All Property Taxes
Real, Public Utility and Tangible Personal Property
Assessed Value and Taxes Levied for Taxes Payable in Calendar
Year 2005, by County
Table PD-30 shows total assessed value of, and taxes levied
on, real, public utility personal, and tangible personal
property for taxes payable in calendar year 2005. Taxes for
real and public utility personal property were levied in tax
year 2004, but payable in calendar year 2005. Special
assessments were also levied in tax year 2004 and payable in
calendar year 2005. In contrast, tangible personal property
taxes (excluding public utility personal property) were
levied and payable in the same year - in this case 2005. (The
tangible personal property tax is being phased out between
2006 and 2009 as part of the tax changes contained in Amended
Substitute House Bill 66, the two-year state budget bill for
Fiscal Years 2006-2007.)
Total statewide taxes levied on these three categories of
property were $13.7 billion on a total assessed value of
$234.1 billion. Total real property taxes were $11.2 billion,
while public utility personal property and tangible personal
property taxes totaled $0.8 billion and $1.7 billion,
respectively. Special assessments totaled $278.2 million.
The total value of real property was $202.6 billion compared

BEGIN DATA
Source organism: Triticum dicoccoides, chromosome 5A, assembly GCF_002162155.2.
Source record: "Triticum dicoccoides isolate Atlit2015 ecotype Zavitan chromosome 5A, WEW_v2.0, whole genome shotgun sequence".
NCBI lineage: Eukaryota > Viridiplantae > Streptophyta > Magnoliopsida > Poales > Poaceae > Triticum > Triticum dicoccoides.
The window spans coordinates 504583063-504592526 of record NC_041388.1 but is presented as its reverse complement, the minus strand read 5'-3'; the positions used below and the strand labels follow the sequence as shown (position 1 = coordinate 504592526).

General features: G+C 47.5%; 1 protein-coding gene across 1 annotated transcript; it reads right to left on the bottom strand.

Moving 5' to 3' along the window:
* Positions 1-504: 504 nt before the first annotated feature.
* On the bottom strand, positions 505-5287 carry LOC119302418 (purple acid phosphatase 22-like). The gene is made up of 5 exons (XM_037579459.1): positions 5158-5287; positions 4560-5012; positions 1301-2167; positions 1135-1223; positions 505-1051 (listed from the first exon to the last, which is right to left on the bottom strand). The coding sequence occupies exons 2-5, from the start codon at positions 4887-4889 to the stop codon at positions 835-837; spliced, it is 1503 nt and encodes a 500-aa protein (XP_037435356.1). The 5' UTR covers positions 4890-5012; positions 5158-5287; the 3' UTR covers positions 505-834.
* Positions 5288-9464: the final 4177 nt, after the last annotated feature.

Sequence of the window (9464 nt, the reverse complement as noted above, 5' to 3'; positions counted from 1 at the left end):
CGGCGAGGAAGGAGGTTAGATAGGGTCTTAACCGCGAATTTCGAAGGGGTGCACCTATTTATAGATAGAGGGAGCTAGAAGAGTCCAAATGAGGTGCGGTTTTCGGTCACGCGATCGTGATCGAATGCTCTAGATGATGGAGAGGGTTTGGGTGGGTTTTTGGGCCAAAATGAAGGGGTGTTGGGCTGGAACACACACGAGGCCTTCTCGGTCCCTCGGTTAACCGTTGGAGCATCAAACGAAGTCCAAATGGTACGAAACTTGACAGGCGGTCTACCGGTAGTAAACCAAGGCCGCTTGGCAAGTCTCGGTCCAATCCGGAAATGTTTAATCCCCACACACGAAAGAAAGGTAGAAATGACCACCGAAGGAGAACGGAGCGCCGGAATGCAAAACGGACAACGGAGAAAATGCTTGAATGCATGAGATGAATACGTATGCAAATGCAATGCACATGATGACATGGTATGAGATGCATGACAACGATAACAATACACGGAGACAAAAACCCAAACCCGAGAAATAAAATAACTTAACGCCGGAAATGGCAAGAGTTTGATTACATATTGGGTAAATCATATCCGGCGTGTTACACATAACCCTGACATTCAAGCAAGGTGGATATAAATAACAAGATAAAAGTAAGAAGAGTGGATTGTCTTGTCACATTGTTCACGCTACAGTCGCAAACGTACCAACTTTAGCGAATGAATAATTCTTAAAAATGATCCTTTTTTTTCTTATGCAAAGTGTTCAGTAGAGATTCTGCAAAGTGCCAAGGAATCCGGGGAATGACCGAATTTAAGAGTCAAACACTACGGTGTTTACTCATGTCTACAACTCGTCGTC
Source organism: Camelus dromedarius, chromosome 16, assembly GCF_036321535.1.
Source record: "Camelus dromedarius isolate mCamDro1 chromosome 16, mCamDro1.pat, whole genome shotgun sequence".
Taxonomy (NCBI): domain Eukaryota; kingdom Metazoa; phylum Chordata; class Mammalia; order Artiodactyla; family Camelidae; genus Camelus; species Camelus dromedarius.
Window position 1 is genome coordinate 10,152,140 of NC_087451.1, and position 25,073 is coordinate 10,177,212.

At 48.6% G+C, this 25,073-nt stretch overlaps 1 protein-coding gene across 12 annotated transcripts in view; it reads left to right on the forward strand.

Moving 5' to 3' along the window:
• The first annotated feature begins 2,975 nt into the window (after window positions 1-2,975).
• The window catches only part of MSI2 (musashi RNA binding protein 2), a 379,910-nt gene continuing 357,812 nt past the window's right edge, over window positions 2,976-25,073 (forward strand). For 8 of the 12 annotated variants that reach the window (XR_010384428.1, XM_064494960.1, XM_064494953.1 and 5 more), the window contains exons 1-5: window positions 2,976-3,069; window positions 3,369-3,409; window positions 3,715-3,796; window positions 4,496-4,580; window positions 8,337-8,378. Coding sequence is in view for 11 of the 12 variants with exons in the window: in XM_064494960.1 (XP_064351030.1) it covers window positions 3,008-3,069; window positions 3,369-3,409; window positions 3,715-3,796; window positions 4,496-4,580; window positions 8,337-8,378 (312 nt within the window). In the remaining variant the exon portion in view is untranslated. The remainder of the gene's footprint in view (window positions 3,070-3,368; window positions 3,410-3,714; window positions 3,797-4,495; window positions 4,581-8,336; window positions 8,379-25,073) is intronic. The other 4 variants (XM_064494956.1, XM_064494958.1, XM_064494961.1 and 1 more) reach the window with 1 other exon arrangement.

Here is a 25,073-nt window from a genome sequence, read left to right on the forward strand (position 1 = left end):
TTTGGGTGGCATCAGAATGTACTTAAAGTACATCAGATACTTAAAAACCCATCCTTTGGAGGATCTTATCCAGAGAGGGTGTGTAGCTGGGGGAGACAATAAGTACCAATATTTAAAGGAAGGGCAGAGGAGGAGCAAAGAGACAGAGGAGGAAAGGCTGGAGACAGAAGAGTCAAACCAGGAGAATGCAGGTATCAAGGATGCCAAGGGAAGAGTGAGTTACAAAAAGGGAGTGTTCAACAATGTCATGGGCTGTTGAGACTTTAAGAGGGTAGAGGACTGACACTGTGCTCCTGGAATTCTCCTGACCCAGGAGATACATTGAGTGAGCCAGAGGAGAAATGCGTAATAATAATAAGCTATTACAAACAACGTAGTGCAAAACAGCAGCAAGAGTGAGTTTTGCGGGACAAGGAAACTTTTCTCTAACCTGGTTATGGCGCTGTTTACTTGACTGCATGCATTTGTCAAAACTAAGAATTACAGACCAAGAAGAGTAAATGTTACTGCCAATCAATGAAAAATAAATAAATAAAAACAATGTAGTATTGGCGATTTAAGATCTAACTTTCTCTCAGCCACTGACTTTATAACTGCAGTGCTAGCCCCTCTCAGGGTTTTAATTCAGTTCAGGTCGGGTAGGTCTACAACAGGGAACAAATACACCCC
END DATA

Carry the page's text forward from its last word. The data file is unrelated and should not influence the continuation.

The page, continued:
to $10.1 billion and $21.3 billion for public utility
personal and tangible personal property, respectively.
Real property taxes shown in the table are after application
of “tax reduction factors” and are prior to subtracting the
10 percent property tax rollback for all real property, the
2.5 percent rollback for residential real property, and the
homestead exemption deduction.
Among all Ohio counties, Cuyahoga County had the highest
total property value of $30.5 billion, of which real property
accounted for $27.2 billion. It also had the highest amount
of total taxes levied of $2.2 billion, of which real property
accounted for $1.9 billion.
Vinton County had the lowest value of real property ($120.6
million) and the lowest total property value ($160.1
million); Meigs County had the lowest value of tangible
personal property ($9.3 million) ; and, Wyandot County had
the lowest public utility personal property value ($15.2
The following counties produced the lowest taxes: Noble
County had $5.1 million in real property taxes; Morgan County
had $0.5 million in tangible personal property taxes; Wyandot
County had $0.8 million in public utility personal property
taxes; and Vinton County had $7.0 million in total taxes .
Hamilton County led all Ohio counties in the amount of
special assessments levied, with $44.0 million. Three
counties - Columbiana, Holmes, and Morgan - recorded no
special assessment levies.
Data for this table were taken from abstracts filed by county
auditors with the Ohio Department of Taxation.